in the office feel more attention must be paid to to be interchangeable. Additional surveys were
agritourism development if and when the state distributed at various industry meetings and
budget crisis eases (Craig 2005). Second, given conventions during late 2002 and early 2003.
the great diversity in the types of operations, it is Approximately 20 percent, or 311 surveys (301
America’s Changing Farmscape: A Study of Agricultural Tourism in Michigan 241
usable), were returned to the MDA by June source of revenue. After an initial classification
2003 and were included in this analysis. based on fourteen types of operations, all farms
Prior to presenting findings, it is important to were reclassified as one of ten types of opera-
discuss the limitations of this study. Currently tions. Of course, agritourism in Michigan takes
there is no way of knowing the relationship many forms, including U-pick fruits, on-farm
between our sample of 301 usable surveys and farmers’ markets,2 and various seasonal attrac-
the entire population of such firms in Michigan. tions such as Fall/Halloween operations or
No determination can be made of exactly how those centered on Christmas. Table 1 summa-
many family farms engage in agritourism activ- rizes these categories and the associated prod-
ities, although Hill estimated that more than ucts and services offered. Many of the farms
4,000 family farms in Michigan1 are involved. obviously offer products from more than one
Assuming her estimate is correct, this would category but were assigned to a group based on
mean that approximately 7.5 percent of all farms the owner’s opinion of the most important
in Michigan derive at least some of their income (lucrative) activities that were offered to farm
from agritourism activities. Every effort was visitors. Because of Michigan’s diverse climate
taken to distribute surveys whenever possible and the relatively high population density
but we do not believe the survey to be entirely throughout the southern half of the state,
random. Farmers who are more active in com- Michigan has the widest possible range of agri-
modity groups and with stronger MDA ties are tourism activities. Some activities are those that
probably overrepresented. Nevertheless, the would be expected: U-picks for berries, apples,
survey represents the first systematic study of pears, peaches, and apricots, or pumpkin patch-
this increasingly important type of tourism for es with corn mazes and haunted houses for Hal-
many rural places in Michigan. loween. Others, such as deer parks for petting
and feeding deer, vineyards with wine-making
Results and Discussion classes, or dairy farms where visitors milk a cow,
pasteurize the milk, and make ice cream, are less
The following subsections summarize the main common. Still, all of the operations summarized
types of agritourism operations identified from in Table 1 offer on-farm retail sales of some
the survey. Farm characteristics are based on group of core products, along with variable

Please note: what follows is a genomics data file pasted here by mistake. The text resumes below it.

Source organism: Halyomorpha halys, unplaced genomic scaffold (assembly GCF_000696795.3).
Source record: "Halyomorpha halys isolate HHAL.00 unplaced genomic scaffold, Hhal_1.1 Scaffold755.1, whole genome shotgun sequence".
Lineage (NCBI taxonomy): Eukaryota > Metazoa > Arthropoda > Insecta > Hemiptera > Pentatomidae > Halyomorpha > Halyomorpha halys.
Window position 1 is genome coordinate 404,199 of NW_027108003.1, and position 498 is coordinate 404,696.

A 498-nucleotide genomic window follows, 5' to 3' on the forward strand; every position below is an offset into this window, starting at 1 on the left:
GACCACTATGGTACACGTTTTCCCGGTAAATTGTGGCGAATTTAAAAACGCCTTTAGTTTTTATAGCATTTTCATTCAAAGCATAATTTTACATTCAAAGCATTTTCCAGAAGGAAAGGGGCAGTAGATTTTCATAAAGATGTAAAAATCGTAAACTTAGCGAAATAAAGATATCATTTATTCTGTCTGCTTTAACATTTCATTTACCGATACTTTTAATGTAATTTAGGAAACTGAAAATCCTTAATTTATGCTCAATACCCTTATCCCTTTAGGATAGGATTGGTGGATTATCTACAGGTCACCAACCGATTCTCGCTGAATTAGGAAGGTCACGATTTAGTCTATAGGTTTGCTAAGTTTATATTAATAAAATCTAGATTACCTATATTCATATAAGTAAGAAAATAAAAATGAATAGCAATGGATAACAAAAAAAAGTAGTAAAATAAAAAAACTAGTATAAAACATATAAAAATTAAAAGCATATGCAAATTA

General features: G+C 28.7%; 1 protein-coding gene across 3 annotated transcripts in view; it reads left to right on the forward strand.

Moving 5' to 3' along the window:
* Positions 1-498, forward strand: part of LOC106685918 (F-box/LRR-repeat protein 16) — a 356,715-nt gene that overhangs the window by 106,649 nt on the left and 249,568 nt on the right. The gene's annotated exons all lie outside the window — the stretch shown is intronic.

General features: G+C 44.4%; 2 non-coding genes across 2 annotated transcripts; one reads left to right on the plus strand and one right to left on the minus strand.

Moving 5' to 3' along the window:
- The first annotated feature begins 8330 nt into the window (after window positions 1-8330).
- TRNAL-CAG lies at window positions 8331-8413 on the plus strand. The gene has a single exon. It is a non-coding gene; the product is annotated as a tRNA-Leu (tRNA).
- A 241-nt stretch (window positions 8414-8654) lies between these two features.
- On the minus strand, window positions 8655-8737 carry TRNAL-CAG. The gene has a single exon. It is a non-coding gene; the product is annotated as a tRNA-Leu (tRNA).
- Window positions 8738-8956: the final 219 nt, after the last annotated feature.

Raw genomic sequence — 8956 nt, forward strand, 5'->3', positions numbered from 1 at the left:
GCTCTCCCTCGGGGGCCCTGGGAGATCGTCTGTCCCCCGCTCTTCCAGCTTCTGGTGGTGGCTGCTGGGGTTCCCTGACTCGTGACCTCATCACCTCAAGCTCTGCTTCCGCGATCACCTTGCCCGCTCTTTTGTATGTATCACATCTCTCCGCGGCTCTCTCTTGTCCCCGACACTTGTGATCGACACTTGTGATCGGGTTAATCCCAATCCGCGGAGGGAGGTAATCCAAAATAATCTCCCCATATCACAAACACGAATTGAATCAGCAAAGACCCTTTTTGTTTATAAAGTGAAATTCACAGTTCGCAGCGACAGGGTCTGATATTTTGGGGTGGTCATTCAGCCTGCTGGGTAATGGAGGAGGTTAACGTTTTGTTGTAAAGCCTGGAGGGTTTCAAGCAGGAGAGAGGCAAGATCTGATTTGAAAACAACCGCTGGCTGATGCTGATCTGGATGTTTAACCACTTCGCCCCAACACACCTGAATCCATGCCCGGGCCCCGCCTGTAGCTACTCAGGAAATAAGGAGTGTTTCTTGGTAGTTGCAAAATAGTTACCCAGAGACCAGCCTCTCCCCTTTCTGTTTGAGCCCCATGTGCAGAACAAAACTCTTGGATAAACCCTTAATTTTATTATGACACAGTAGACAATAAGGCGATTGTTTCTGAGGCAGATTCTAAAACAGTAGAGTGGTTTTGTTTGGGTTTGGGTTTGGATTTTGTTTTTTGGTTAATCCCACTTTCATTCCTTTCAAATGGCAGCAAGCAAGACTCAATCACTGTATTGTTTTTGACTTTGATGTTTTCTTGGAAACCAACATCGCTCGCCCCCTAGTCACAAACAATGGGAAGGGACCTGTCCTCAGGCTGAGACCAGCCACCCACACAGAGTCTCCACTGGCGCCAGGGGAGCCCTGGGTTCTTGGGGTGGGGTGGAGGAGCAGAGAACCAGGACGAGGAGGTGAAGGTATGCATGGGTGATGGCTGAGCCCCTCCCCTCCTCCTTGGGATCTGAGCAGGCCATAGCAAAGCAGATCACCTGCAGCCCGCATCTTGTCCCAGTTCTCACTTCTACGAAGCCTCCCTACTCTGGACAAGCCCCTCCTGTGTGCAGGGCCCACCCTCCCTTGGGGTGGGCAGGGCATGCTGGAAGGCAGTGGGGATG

301 usable surveys, and include descriptions of amounts of rural relaxation and education.
the types of operations that participated in the The products and activities offered by each
survey, as well as summaries of the length of business partially determine the periods of op-
operation, net sales and net income, the num- eration, and the income generated by agritour-
bers of visitors to the farms, promotional ef- ism. Based on survey results, 81 percent of the
forts, total wages paid, and characteristics of the agritourism firms in our sample were open sea-
employment offered. The summaries of the sonally, and 19 percent were open year round
various types of agritourism operations are fol- (Table 2). The average number of full days of
lowed by the presentation of an ordinary least operation was 174.5 days, but the standard
squares (OLS) linear regression model designed deviation was 115 days. Thus, there is a consid-
to estimate the effects of the variables men- erable range in how important agritourism ac-
tioned earlier on the net incomes reported by a tivities are to annual incomes. Many of our focus
subsample of these businesses. Only some busi- group informants indicated that product and
nesses participating in the study reported their service diversification—that is, developing ac-
net incomes, so the sample used for the regres- tivities and products that allowed the farms to
sion analysis included sixty-four households. extend the time they could remain open—was
We conclude with an interpretation of results one of the most critical strategies for a successful
and some thoughts on methodological prob- operation. Apple orchards must add a pumpkin
lems and issues for further study. patch and corn/sorghum mazes to operate later
into the fall. Similarly, fall markets can open
Characteristics of Agritourism Operations earlier in spring or summer by adding a fish-
After the surveys were returned to the MDA, the pond, a petting zoo, or a strawberry U-pick.
data were coded and each business was classified The number of operating days is not neces-
for analysis based on the dominant self-reported sarily correlated to the number of visitors
242 Volume 58, Number 3, August 2006

Table 1 Ten major types of agritourism operations in Michigan

Category and number
of operations Description of products and services

1. Berries (36) U-pick berry fruits: strawberries, raspberries, blueberries, and cranberries. Often provide picking